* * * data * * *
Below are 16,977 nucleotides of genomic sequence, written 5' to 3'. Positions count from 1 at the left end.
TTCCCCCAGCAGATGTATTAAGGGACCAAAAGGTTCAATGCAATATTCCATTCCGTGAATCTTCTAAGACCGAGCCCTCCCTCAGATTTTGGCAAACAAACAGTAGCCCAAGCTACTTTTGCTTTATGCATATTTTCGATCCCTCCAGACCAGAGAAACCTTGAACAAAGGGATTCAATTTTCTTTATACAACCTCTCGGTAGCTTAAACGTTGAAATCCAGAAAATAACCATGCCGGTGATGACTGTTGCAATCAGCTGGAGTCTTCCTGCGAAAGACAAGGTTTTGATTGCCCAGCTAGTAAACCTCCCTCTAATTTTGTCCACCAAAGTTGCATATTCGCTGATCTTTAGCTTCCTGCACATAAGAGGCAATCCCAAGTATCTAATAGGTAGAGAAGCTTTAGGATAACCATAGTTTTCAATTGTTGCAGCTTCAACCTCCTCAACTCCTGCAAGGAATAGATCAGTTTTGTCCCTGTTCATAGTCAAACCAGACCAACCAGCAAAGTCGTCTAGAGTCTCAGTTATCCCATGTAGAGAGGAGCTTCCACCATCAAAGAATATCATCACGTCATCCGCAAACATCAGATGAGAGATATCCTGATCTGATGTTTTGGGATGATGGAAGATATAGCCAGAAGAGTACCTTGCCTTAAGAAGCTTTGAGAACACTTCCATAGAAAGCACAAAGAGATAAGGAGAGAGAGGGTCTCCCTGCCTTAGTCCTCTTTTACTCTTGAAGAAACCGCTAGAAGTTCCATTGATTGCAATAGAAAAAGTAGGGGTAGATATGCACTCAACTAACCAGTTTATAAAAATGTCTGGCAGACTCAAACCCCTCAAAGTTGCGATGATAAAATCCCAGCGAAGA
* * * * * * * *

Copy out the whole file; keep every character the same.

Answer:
Below are 16,977 nucleotides of genomic sequence, written 5' to 3'. Positions count from 1 at the left end.
TTCCCCCAGCAGATGTATTAAGGGACCAAAAGGTTCAATGCAATATTCCATTCCGTGAATCTTCTAAGACCGAGCCCTCCCTCAGATTTTGGCAAACAAACAGTAGCCCAAGCTACTTTTGCTTTATGCATATTTTCGATCCCTCCAGACCAGAGAAACCTTGAACAAAGGGATTCAATTTTCTTTATACAACCTCTCGGTAGCTTAAACGTTGAAATCCAGAAAATAACCATGCCGGTGATGACTGTTGCAATCAGCTGGAGTCTTCCTGCGAAAGACAAGGTTTTGATTGCCCAGCTAGTAAACCTCCCTCTAATTTTGTCCACCAAAGTTGCATATTCGCTGATCTTTAGCTTCCTGCACATAAGAGGCAATCCCAAGTATCTAATAGGTAGAGAAGCTTTAGGATAACCATAGTTTTCAATTGTTGCAGCTTCAACCTCCTCAACTCCTGCAAGGAATAGATCAGTTTTGTCCCTGTTCATAGTCAAACCAGACCAACCAGCAAAGTCGTCTAGAGTCTCAGTTATCCCATGTAGAGAGGAGCTTCCACCATCAAAGAATATCATCACGTCATCCGCAAACATCAGATGAGAGATATCCTGATCTGATGTTTTGGGATGATGGAAGATATAGCCAGAAGAGTACCTTGCCTTAAGAAGCTTTGAGAACACTTCCATAGAAAGCACAAAGAGATAAGGAGAGAGAGGGTCTCCCTGCCTTAGTCCTCTTTTACTCTTGAAGAAACCGCTAGAAGTTCCATTGATTGCAATAGAAAAAGTAGGGGTAGATATGCACTCAACTAACCAGTTTATAAAAATGTCTGGCAGACTCAAACCCCTCAAAGTTGCGATGATAAAATCCCAGCGAAGA